California Probate Fees
Currently, California Probate Code 10800 sets the compensation for the Personal Representative and for the Attorney for the Personal Representative of an Estate that is subject to Probate as follows:
- Four percent on the first one hundred thousand dollars ($100,000).
- Three percent on the next one hundred thousand dollars ($100,000).
- Two percent on the next eight hundred thousand dollars ($800,000).
- One percent on the next nine million dollars ($9,000,000).
- One-half of one percent on the next fifteen million dollars ($15,000,000).
- Above twenty-five million dollars ($25,000,000), a reasonable amount to be determined by the Court.
According to this schedule, the Probate fee on an estate of $1,000,000 is equal to $23,000.
Please bear in mind, that this is the fee to be paid to both the attorney and the personal representative.
While many personal representatives forgo their share of the fee, not all will do so. Therefore, it is possible that the full probate fee on an estate of $1,000,000 is equal to $46,000! And that is not including court filing fees!
1. Investigate local, state, and national down payment assistance programs. These programs give qualified applicants loans or grants to cover all or part of your required down payment. National programs include the Nehemiah program, www.getdownpayment.com, and the American Dream Down Payment Fund from the Department of Housing and Urban Development, www.hud.gov.
2. Explore seller financing. In some cases, sellers may be willing to finance all or part of the purchase price of the home and let you repay them gradually, just as you would do with a mortgage.
3. Consider a shared-appreciation or shared-equity arrangement. Under this arrangement, your family, friends, or even a third-party may buy a portion of the home and share in any appreciation when the home is sold. The owner/occupant usually pays the mortgage, property taxes, and maintenance costs, but all the investors’ names are usually on the mortgage. Companies are available that can help you find such an investor, if your family can t participate.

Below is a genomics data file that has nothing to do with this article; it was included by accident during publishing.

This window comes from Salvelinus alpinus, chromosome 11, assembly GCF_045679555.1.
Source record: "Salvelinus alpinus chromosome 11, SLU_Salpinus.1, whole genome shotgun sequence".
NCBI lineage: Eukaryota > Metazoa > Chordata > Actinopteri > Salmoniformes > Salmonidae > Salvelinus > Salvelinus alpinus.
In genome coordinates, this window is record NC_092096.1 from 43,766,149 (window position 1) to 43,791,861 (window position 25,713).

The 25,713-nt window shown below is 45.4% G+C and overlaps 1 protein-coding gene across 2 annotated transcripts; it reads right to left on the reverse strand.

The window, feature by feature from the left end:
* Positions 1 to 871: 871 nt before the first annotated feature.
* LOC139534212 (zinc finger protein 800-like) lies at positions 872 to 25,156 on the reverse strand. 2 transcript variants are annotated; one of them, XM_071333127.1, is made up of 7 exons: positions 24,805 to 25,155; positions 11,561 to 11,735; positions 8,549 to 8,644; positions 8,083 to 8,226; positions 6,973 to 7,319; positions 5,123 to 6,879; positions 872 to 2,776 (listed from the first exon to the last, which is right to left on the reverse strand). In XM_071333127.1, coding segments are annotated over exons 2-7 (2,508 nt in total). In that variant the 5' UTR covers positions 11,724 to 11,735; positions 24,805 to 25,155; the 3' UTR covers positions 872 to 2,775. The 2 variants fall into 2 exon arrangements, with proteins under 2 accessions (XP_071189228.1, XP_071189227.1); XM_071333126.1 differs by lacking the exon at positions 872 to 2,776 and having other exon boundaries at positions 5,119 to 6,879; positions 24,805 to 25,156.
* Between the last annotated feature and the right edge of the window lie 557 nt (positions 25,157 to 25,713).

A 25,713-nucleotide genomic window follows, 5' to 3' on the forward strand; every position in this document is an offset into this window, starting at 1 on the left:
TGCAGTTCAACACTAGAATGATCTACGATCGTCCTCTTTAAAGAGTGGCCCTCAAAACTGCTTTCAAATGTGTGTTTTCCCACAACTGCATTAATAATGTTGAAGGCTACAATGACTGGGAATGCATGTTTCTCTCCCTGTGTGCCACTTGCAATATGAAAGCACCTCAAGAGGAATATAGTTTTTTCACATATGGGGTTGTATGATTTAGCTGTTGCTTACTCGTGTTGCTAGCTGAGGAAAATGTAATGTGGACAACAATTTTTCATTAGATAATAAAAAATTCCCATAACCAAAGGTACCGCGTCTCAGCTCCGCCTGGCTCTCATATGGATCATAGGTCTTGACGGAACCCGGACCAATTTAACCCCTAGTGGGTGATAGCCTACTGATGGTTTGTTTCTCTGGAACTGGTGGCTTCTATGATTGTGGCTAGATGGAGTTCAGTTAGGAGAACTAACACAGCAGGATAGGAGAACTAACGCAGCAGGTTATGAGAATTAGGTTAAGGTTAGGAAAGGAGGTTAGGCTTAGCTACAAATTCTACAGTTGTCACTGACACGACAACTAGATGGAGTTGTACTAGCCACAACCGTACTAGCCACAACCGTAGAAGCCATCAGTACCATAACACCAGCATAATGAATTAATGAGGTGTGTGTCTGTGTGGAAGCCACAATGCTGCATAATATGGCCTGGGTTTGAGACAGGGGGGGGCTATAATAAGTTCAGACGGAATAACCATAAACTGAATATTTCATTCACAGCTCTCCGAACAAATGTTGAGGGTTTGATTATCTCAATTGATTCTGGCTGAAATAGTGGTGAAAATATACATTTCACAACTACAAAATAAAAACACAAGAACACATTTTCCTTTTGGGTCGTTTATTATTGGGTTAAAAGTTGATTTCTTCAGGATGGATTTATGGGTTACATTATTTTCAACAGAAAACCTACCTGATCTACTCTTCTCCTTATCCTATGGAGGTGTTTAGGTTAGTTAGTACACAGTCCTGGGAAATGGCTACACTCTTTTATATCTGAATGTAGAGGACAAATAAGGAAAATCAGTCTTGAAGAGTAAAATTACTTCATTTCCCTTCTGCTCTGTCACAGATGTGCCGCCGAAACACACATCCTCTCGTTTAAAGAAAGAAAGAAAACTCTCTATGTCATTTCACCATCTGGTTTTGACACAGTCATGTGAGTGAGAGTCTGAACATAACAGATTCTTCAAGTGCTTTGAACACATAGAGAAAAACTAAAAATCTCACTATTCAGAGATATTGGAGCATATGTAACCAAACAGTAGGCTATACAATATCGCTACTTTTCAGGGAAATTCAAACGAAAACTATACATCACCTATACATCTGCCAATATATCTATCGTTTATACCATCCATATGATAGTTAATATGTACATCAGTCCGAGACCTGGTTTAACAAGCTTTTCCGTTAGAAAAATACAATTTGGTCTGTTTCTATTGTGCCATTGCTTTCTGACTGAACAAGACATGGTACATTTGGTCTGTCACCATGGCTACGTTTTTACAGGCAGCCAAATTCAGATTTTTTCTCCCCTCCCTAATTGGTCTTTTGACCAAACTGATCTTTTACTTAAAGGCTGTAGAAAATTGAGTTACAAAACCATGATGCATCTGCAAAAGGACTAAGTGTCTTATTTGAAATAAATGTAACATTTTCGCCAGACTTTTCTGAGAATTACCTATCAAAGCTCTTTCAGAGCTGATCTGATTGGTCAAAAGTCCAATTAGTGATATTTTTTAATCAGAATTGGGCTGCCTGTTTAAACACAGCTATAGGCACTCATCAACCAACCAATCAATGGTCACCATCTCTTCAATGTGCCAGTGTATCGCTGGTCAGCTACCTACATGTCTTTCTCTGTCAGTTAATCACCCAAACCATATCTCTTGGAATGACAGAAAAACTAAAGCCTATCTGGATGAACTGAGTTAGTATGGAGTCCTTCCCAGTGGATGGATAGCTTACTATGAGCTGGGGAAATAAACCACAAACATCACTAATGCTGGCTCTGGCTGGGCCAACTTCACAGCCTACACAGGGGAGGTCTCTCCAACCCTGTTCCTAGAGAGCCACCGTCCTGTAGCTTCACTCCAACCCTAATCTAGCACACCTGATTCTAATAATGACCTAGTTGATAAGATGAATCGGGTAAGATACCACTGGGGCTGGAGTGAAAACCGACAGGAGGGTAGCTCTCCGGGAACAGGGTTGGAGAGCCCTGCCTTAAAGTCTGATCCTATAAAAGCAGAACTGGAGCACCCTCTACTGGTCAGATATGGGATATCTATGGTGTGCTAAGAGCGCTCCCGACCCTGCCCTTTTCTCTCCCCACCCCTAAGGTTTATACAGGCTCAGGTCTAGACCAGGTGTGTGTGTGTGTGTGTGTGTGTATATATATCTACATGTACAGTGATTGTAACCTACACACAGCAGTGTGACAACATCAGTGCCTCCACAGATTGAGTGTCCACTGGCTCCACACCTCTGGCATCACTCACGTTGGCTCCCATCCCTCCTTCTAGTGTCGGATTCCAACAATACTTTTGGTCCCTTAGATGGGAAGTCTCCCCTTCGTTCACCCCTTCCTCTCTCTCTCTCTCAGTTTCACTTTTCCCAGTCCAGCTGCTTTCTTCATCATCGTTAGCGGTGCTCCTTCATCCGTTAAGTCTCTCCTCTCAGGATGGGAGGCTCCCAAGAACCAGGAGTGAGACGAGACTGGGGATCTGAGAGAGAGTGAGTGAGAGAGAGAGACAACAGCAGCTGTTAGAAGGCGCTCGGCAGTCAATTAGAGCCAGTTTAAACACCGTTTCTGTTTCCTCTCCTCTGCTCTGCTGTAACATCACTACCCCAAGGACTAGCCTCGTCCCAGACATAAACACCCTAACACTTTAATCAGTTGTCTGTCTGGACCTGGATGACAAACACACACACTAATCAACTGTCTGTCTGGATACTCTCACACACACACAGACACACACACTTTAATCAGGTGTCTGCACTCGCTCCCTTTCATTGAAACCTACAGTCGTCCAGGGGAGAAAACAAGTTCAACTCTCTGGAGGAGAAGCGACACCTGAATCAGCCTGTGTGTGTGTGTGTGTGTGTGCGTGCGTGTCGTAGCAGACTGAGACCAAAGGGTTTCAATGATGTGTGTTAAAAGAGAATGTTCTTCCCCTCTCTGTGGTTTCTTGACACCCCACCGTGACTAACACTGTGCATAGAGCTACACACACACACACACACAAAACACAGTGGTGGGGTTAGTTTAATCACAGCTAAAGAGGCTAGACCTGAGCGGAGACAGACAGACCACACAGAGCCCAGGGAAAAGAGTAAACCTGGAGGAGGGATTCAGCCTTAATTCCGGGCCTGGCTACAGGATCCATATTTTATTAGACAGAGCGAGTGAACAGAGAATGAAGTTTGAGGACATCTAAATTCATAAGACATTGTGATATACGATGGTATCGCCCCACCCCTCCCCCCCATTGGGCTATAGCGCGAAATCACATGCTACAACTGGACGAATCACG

4. Ask your family for help. Perhaps a family member will loan you money for the down payment or act as a co-signer for the mortgage. Lenders often like to have a co-signer if you have little credit history.
5. Lease with the option to buy. Renting the home for a year or more will give you the chance to save more toward your down payment. And in many cases, owners will apply some of the rental amount toward the purchase price. You usually have to pay a small, nonrefundable option fee to the owner.
6. Consider a short-term second mortgage. If you can qualify for a short-term second mortgage, this would give you money to make a larger down payment. This may be possible if you re in good financial standing, with a strong income and little other debt.
Reprinted from REALTOR magazine (REALTOR.org/realtormag) with permission of the NATIONAL ASSOCIATION OF REALTORS .
Copyright 2008. All rights reserved.